If there is a monster in the Collyers’ labyrinth, it is bull-headed American power, American authority, “unexceptional after all,” in Langley’s jaundiced view. Corrupt cops try to shake down the brothers. FBI agents, “uncommunicative and impervious to reason,” who “ignore the Constitution whenever they so choose,” arrest Japanese-American citizens. A regime that ignores the plight of European Jews drops atom bombs on Hiroshima and Nagasaki. Vietnam, on the heels of Korea and the two world wars, is just “another damnable war.” Contras in El Salvador, illegally supported by a corrupt American regime, kill innocent nuns. “Presidential malfeasance” is one of the tentative entries in Langley’s newspaper file. “Until another president subverted the Constitution he was sworn to uphold, it couldn’t be considered as seminal. But I’m waiting, he said.”


Doctorow’s literary and political allegiances, populist in flavor with a strong anarchist undercurrent, have always been with underdogs, outcasts, men and women living on the margins. As in earlier novels like Ragtime (1975) and Billy Bathgate (1989), in Homer & Langley he assembles a bifurcated cast of uniformed bullies on one side and vital eccentrics—gangsters, warm-hearted prostitutes, jazz musicians, inventors, escape artists—on the other. One can see why he extended the Collyers’ lives beyond the Sixties, so that they can temporarily adopt, in “the only pad on upper Fifth Avenue,” a group of hippies whose exile from American life is as radical as their own:

Living as they did, these kids were more radical critics of society than the antiwar or civil rights people getting so much attention in the newspapers. They had no intention of trying to make things better. They had simply rejected the entire culture. If they attended that antiwar rally in the park it was because there was music there and it was pleasant to sit on the grass and drink wine and smoke their joints. They were itinerants who had chosen poverty and were too young and heedless to think what the society would eventually do to them by way of vengeance. Langley and I could have told them. They had seen our house as a Temple of Dissidence, and made it their own, so even if we had said, Look at us, look at what you might become, it wouldn’t have meant anything.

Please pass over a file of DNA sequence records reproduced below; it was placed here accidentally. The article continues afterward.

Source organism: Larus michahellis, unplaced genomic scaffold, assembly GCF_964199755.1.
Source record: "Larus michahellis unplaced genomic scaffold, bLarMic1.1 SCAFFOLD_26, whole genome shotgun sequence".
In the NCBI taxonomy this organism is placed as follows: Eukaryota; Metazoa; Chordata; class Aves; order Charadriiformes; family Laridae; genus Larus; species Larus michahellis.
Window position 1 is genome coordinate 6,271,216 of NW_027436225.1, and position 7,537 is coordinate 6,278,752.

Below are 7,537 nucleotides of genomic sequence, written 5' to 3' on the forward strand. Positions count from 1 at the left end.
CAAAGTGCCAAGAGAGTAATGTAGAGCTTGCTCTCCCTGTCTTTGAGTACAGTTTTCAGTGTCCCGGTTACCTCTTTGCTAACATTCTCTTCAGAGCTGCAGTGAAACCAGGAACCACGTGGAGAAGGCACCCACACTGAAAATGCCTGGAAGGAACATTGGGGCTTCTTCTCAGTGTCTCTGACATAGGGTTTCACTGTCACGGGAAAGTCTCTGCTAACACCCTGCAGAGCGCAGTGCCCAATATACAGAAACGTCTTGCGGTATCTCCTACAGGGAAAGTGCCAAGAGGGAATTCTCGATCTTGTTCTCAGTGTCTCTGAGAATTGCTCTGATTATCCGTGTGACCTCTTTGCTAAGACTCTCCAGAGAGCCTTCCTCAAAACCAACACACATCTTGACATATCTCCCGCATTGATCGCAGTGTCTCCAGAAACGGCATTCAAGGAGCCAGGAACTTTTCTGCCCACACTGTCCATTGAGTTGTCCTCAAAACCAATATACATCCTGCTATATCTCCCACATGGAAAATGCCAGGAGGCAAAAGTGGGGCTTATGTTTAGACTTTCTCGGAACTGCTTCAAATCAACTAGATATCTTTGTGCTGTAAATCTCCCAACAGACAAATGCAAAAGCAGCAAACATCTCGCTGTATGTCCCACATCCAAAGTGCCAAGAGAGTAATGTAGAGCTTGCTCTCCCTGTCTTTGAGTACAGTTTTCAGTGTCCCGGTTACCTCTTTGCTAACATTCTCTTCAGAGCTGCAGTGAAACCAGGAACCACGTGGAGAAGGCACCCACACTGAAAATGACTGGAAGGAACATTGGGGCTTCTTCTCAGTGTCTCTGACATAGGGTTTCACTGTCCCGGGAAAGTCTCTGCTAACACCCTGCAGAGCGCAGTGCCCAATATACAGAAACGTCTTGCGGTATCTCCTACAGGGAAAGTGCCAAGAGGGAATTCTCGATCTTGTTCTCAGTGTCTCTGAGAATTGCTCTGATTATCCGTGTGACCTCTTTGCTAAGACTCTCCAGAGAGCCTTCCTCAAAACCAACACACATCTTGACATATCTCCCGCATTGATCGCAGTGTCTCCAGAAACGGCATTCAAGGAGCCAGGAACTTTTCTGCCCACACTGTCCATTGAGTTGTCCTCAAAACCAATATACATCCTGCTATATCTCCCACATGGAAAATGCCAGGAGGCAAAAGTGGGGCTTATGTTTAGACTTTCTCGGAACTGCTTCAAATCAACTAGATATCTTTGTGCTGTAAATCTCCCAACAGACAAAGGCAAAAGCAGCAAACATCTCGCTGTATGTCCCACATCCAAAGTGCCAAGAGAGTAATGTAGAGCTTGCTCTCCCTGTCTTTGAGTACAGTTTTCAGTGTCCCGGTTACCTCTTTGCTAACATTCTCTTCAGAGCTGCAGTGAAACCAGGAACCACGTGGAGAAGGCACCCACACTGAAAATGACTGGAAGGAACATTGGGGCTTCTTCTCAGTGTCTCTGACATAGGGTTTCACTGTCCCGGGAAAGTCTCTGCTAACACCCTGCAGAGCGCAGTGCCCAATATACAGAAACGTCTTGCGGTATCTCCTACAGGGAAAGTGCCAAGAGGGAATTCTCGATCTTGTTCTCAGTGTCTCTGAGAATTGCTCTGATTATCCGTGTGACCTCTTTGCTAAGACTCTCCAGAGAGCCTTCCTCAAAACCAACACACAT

The flower children have names like Dawn and Sundown, and one draws bawdy comic strips of the brothers in the vein of R. Crumb. Homer asks what they look like in the drawings:

We are old gray-haired lechers with little heads with bulging eyes and buck teeth and our legs get wider as they reach the ankles and our feet are fitted with enormous shoes, Langley said. We like to dance with our index fingers pointing to the sky. We pinch ladies’ bottoms and hold them upside down so that their dresses fall over their heads.

In the Collyers’ bizarre residence, these hippies seem to have found their perfect home, a rhyme for their own preoccupations, as surreally psychedelic as an old poster from the Fillmore West:

They stood in awe in the dim light of the dining room looking upon our Model T on its sunken tires and with the cobwebs of years draped over it like an intricate netting of cat’s cradles, and one of the girls, Lissy—the one I was to bond with—Lissy said, Oh wow! And I considered the possibility, after drinking too much of their bad wine, that my brother and I were, willy-nilly and ipso facto, prophets of a new age.

When the lights go out in the great blackout of 1977, Homer leads this band of merry pranksters safely out, the blind leading the blind, in a great ecstatic conga line through the darkened house, which has become “a labyrinth of hazardous pathways, full of obstructions and many dead ends.”

Always mindful of his American literary antecedents, Doctorow has written an oblique fable that resembles those case studies of myopic monomania that Hawthorne and Melville recorded: the minister who dons a black veil and darkens his world along with that of his parishioners; Bartleby who relinquishes his absurd job of copyist as he loses his eyesight. But Homer & Langley is less a tale of monomania than a folie à deux, fraternal doppelgangers, a man and his shadow, who ride a bicycle built for two through the side streets of Manhattan, taking “pleasure from the horns that blew behind us.” They are in their way a community of resisters, brothers in arms in both senses of the phrase; tied back to back in kitchen chairs following a home invasion, they find a way, working together, to escape.